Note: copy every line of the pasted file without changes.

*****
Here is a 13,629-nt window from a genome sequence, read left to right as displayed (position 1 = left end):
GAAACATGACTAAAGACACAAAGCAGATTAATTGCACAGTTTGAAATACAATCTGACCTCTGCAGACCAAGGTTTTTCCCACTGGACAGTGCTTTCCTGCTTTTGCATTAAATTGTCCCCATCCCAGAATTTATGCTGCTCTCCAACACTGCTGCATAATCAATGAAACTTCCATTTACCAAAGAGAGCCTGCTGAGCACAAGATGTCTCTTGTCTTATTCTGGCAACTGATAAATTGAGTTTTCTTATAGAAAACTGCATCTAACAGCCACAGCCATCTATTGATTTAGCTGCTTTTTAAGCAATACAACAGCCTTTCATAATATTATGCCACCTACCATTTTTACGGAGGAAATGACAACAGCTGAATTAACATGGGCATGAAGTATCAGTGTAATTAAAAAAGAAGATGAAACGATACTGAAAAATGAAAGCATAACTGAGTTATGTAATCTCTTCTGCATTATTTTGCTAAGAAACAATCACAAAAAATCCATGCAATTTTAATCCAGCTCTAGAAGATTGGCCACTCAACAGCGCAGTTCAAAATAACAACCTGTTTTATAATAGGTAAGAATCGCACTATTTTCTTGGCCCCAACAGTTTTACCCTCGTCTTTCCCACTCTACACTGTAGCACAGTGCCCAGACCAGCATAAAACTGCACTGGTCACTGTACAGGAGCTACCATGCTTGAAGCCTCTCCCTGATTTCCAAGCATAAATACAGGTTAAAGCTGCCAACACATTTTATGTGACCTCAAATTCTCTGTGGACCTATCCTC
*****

Here is a 13,629-nt window from a genome sequence, read left to right as displayed (position 1 = left end):
GAAACATGACTAAAGACACAAAGCAGATTAATTGCACAGTTTGAAATACAATCTGACCTCTGCAGACCAAGGTTTTTCCCACTGGACAGTGCTTTCCTGCTTTTGCATTAAATTGTCCCCATCCCAGAATTTATGCTGCTCTCCAACACTGCTGCATAATCAATGAAACTTCCATTTACCAAAGAGAGCCTGCTGAGCACAAGATGTCTCTTGTCTTATTCTGGCAACTGATAAATTGAGTTTTCTTATAGAAAACTGCATCTAACAGCCACAGCCATCTATTGATTTAGCTGCTTTTTAAGCAATACAACAGCCTTTCATAATATTATGCCACCTACCATTTTTACGGAGGAAATGACAACAGCTGAATTAACATGGGCATGAAGTATCAGTGTAATTAAAAAAGAAGATGAAACGATACTGAAAAATGAAAGCATAACTGAGTTATGTAATCTCTTCTGCATTATTTTGCTAAGAAACAATCACAAAAAATCCATGCAATTTTAATCCAGCTCTAGAAGATTGGCCACTCAACAGCGCAGTTCAAAATAACAACCTGTTTTATAATAGGTAAGAATCGCACTATTTTCTTGGCCCCAACAGTTTTACCCTCGTCTTTCCCACTCTACACTGTAGCACAGTGCCCAGACCAGCATAAAACTGCACTGGTCACTGTACAGGAGCTACCATGCTTGAAGCCTCTCCCTGATTTCCAAGCATAAATACAGGTTAAAGCTGCCAACACATTTTATGTGACCTCAAATTCTCTGTGGACCTATCCTC